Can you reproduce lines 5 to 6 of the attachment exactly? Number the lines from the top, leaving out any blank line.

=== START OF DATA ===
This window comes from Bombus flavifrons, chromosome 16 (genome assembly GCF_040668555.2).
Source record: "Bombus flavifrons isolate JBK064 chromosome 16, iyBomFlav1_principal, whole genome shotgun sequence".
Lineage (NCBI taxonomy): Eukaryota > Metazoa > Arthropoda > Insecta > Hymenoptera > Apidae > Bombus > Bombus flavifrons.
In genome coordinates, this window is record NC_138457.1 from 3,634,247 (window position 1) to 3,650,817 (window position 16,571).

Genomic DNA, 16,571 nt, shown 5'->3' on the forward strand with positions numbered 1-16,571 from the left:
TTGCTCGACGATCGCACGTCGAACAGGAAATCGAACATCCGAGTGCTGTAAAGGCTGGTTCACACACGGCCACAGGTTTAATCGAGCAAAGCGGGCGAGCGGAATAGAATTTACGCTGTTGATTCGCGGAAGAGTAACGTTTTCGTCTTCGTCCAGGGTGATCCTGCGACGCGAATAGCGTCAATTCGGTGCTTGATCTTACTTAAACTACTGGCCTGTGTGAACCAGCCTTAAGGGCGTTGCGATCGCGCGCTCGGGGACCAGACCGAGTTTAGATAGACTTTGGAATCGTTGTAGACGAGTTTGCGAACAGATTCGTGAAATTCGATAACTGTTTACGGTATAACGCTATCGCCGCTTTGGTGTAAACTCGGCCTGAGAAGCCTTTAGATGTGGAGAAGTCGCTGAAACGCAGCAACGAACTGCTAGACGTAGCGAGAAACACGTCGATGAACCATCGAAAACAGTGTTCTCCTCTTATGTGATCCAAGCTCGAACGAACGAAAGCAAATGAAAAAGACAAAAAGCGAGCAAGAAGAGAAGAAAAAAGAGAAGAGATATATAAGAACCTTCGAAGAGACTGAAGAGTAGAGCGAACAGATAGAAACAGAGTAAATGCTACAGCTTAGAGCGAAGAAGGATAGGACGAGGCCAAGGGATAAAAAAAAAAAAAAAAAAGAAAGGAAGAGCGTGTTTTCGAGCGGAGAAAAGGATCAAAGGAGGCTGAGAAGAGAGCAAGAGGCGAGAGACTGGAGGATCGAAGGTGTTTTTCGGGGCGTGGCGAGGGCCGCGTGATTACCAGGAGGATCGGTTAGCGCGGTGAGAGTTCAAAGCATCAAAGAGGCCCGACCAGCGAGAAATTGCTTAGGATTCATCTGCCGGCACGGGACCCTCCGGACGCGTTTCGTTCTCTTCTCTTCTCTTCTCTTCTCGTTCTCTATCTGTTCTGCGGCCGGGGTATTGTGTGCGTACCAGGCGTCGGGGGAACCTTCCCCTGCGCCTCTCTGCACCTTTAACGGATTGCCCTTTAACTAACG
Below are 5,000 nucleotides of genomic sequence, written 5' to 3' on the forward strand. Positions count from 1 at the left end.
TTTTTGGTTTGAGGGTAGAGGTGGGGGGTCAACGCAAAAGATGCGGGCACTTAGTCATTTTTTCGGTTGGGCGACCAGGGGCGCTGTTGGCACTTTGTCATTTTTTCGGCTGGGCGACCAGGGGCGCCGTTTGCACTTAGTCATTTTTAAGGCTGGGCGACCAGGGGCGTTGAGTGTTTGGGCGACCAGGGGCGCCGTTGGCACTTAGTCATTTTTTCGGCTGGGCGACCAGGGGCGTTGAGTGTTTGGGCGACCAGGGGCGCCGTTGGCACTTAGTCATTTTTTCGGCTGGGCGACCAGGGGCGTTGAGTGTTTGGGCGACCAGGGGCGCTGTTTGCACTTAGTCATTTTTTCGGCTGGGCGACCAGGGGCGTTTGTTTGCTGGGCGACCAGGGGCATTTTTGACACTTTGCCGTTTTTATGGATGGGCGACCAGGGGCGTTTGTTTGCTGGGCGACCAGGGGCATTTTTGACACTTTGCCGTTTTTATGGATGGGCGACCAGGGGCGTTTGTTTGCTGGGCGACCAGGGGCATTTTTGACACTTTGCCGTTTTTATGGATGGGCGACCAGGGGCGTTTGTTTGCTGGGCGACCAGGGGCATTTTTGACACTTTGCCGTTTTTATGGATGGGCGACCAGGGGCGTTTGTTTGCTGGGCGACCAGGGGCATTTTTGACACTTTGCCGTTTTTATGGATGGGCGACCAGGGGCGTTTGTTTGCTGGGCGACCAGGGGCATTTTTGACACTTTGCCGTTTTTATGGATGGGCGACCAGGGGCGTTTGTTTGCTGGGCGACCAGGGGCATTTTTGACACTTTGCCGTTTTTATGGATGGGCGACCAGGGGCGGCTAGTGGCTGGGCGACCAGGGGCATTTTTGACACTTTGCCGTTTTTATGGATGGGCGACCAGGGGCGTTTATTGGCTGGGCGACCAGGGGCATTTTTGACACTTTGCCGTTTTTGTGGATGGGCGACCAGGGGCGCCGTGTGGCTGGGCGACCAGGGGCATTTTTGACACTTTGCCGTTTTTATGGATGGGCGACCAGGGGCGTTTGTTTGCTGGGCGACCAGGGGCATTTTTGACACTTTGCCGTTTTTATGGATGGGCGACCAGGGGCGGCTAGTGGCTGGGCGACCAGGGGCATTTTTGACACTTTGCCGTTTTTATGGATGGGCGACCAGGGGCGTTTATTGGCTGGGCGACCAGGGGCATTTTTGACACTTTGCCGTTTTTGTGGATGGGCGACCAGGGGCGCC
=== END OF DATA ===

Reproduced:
Genomic DNA, 16,571 nt, shown 5'->3' on the forward strand with positions numbered 1-16,571 from the left:
TTGCTCGACGATCGCACGTCGAACAGGAAATCGAACATCCGAGTGCTGTAAAGGCTGGTTCACACACGGCCACAGGTTTAATCGAGCAAAGCGGGCGAGCGGAATAGAATTTACGCTGTTGATTCGCGGAAGAGTAACGTTTTCGTCTTCGTCCAGGGTGATCCTGCGACGCGAATAGCGTCAATTCGGTGCTTGATCTTACTTAAACTACTGGCCTGTGTGAACCAGCCTTAAGGGCGTTGCGATCGCGCGCTCGGGGACCAGACCGAGTTTAGATAGACTTTGGAATCGTTGTAGACGAGTTTGCGAACAGATTCGTGAAATTCGATAACTGTTTACGGTATAACGCTATCGCCGCTTTGGTGTAAACTCGGCCTGAGAAGCCTTTAGATGTGGAGAAGTCGCTGAAACGCAGCAACGAACTGCTAGACGTAGCGAGAAACACGTCGATGAACCATCGAAAACAGTGTTCTCCTCTTATGTGATCCAAGCTCGAACGAACGAAAGCAAATGAAAAAGACAAAAAGCGAGCAAGAAGAGAAGAAAAAAGAGAAGAGATATATAAGAACCTTCGAAGAGACTGAAGAGTAGAGCGAACAGATAGAAACAGAGTAAATGCTACAGCTTAGAGCGAAGAAGGATAGGACGAGGCCAAGGGATAAAAAAAAAAAAAAAAAAGAAAGGAAGAGCGTGTTTTCGAGCGGAGAAAAGGATCAAAGGAGGCTGAGAAGAGAGCAAGAGGCGAGAGACTGGAGGATCGAAGGTGTTTTTCGGGGCGTGGCGAGGGCCGCGTGATTACCAGGAGGATCGGTTAGCGCGGTGAGAGTTCAAAGCATCAAAGAGGCCCGACCAGCGAGAAATTGCTTAGGATTCATCTGCCGGCACGGGACCCTCCGGACGCGTTTCGTTCTCTTCTCTTCTCTTCTCTTCTCGTTCTCTATCTGTTCTGCGGCCGGGGTATTGTGTGCGTACCAGGCGTCGGGGGAACCTTCCCCTGCGCCTCTCTGCACCTTTAACGGATTGCCCTTTAACTAACG